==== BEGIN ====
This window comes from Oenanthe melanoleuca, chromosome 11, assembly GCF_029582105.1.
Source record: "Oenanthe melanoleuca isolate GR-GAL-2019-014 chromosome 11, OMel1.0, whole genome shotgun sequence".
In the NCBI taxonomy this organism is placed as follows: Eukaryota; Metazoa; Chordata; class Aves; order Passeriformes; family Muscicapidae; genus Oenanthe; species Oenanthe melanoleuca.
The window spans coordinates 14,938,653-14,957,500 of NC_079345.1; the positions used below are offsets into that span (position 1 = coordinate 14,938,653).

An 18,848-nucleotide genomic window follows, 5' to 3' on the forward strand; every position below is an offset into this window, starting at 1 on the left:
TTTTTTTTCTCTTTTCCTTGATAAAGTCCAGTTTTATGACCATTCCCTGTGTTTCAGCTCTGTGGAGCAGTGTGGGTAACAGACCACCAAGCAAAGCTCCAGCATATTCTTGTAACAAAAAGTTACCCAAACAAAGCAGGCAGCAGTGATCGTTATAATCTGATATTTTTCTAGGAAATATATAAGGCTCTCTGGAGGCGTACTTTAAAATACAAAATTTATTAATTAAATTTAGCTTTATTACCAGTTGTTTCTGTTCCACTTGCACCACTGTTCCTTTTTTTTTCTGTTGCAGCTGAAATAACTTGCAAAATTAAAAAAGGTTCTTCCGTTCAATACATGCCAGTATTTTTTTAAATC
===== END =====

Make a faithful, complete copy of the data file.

This window comes from Oenanthe melanoleuca, chromosome 11, assembly GCF_029582105.1.
Source record: "Oenanthe melanoleuca isolate GR-GAL-2019-014 chromosome 11, OMel1.0, whole genome shotgun sequence".
In the NCBI taxonomy this organism is placed as follows: Eukaryota; Metazoa; Chordata; class Aves; order Passeriformes; family Muscicapidae; genus Oenanthe; species Oenanthe melanoleuca.
The window spans coordinates 14,938,653-14,957,500 of NC_079345.1; the positions used below are offsets into that span (position 1 = coordinate 14,938,653).

An 18,848-nucleotide genomic window follows, 5' to 3' on the forward strand; every position below is an offset into this window, starting at 1 on the left:
TTTTTTTTCTCTTTTCCTTGATAAAGTCCAGTTTTATGACCATTCCCTGTGTTTCAGCTCTGTGGAGCAGTGTGGGTAACAGACCACCAAGCAAAGCTCCAGCATATTCTTGTAACAAAAAGTTACCCAAACAAAGCAGGCAGCAGTGATCGTTATAATCTGATATTTTTCTAGGAAATATATAAGGCTCTCTGGAGGCGTACTTTAAAATACAAAATTTATTAATTAAATTTAGCTTTATTACCAGTTGTTTCTGTTCCACTTGCACCACTGTTCCTTTTTTTTTCTGTTGCAGCTGAAATAACTTGCAAAATTAAAAAAGGTTCTTCCGTTCAATACATGCCAGTATTTTTTTAAATC